Trump Official’s Elite Alma Mater Urges Him To Trash Immigration Policies

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Rob Shimshock Education Reporter
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Graduates from a Trump official’s alma mater, Georgetown University, said that they want him to backtrack on the president’s immigration policies on Monday.

More than 20 graduates of Georgetown urged their former classmate and U.S. Citizenship and Immigration Services Director L. Francis Cissna to distance himself from the president’s immigration policies, according to The Washington Post.

“From our time as students, we recall you as a sensitive, compassionate person — a far cry from one of the leaders of our government’s policies towards immigrants that have aptly been described by respected faith leaders as ‘immoral,’ ‘cruel’ and even ‘evil,'” the Georgetown classmates wrote in the petition they delivered to the Department of Homeland Security.

Georgetown alumni were not the only individuals to contact Cissna. More than 300 graduates of D.C. private academy Sidwell Friends School, attended by the immigration director, as well as the children of several U.S. presidents, also expressed their grievances in a separate letter. (RELATED: Princeton Defends Border Patrol Job Listing)

“As a key leader and architect of the Trump Administration’s immigration policies, your actions, we believe, reflect the failure of persons other than you in the Administration — especially those who condemn refugees and immigrants as ‘animals’ who are ‘infesting’ America — to see in the faces of immigrants the Inner Light,” the Sidwell graduates said in their letter.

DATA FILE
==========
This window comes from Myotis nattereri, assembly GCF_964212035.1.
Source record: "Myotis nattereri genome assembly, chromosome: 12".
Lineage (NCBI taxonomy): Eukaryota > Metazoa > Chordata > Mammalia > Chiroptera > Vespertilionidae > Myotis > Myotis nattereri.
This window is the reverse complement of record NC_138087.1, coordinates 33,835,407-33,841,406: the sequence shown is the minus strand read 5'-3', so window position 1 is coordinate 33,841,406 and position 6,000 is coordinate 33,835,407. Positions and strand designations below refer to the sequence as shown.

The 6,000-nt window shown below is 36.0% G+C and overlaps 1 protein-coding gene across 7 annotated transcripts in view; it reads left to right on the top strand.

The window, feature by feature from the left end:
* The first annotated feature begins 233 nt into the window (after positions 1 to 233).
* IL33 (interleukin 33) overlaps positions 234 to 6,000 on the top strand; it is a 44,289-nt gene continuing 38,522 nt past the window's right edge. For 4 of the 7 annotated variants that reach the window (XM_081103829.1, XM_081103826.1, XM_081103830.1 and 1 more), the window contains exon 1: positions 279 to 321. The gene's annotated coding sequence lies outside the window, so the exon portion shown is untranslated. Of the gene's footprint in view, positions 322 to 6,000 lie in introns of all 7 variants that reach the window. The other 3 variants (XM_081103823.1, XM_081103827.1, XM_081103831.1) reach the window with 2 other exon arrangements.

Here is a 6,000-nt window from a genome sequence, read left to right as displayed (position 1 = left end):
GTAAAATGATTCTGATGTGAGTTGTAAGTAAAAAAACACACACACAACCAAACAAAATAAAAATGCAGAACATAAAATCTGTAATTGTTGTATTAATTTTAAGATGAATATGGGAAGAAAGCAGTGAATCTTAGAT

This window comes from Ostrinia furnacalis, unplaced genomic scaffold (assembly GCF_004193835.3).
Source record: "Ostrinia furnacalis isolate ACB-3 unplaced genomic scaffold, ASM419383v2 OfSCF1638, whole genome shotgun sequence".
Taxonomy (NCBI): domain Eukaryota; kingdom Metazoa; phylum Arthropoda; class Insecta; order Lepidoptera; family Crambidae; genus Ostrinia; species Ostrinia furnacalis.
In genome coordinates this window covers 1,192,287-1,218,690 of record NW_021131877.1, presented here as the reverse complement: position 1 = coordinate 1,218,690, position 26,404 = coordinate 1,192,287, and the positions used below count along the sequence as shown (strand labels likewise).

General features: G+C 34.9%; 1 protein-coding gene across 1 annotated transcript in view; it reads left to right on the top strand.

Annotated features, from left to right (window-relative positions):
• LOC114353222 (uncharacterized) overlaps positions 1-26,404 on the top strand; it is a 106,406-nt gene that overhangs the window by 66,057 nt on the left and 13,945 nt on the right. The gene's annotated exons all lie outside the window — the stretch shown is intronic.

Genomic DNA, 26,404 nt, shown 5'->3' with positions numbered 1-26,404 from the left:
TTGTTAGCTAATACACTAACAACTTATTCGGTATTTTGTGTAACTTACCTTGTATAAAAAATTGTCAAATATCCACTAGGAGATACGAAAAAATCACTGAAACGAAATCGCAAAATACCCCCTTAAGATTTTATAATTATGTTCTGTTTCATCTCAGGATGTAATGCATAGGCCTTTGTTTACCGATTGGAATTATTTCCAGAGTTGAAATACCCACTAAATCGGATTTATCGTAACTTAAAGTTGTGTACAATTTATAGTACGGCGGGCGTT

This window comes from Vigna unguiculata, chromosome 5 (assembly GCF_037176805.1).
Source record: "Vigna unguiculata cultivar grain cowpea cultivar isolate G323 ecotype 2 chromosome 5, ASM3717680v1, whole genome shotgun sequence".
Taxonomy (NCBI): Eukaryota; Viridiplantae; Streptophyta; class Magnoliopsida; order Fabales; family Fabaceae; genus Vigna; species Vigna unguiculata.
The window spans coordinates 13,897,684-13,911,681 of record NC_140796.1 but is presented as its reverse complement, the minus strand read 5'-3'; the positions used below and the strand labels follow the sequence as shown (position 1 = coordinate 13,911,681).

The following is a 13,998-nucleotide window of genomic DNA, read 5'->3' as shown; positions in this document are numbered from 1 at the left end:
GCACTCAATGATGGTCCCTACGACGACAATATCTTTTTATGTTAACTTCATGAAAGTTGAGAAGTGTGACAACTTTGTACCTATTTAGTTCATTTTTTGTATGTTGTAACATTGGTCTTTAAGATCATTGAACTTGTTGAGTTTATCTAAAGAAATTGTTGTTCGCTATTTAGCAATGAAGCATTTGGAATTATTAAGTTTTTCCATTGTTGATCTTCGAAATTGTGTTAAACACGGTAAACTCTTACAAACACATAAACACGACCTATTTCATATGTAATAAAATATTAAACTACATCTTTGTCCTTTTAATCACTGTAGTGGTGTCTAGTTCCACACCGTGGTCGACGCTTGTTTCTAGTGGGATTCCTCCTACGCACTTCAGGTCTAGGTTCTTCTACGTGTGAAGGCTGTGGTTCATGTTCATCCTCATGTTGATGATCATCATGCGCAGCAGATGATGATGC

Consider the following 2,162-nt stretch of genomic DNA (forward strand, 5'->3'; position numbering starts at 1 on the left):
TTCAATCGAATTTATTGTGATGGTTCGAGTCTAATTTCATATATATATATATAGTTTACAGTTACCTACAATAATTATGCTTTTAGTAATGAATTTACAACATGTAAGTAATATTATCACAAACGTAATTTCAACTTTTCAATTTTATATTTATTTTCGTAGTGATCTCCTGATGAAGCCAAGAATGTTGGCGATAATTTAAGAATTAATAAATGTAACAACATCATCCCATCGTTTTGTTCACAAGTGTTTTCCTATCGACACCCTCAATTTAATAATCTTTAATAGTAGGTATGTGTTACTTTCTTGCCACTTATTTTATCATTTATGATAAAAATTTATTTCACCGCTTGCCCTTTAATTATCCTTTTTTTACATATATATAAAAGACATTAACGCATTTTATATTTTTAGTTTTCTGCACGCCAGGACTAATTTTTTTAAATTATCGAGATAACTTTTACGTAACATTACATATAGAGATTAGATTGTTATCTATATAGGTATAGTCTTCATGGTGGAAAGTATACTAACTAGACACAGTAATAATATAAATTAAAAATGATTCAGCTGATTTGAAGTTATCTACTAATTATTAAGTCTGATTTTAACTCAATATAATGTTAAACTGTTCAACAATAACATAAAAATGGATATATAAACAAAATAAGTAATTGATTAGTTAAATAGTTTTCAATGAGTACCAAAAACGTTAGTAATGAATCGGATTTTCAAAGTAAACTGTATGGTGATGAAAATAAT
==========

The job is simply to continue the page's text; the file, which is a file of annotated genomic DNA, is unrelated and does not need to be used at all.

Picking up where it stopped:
Cissna signed an April letter recommending that Homeland Security Secretary Kirstjen Nielsen detain and prosecute parents who illegally crossed the U.S.-Mexico border, a recommendation which led to the administration’s separation of parents from children in some situations. The U.S. Citizenship and Immigration Services Director also received backlash for removing “nation of immigrants” from his agency’s mission statement in February.

“We know that he knows better,” 1989 Sidwell alum Alexandra Tydings said. Tydings helped gather signatures for the letter. “I don’t understand how any human being can do this to another human being. … He is deep in there, he has the ear of the president. I think he has some power here to do something.”

The Sidwell and Georgetown letters will receive “due consideration,” a Citizenship and Immigration Services spokesman told WaPo.

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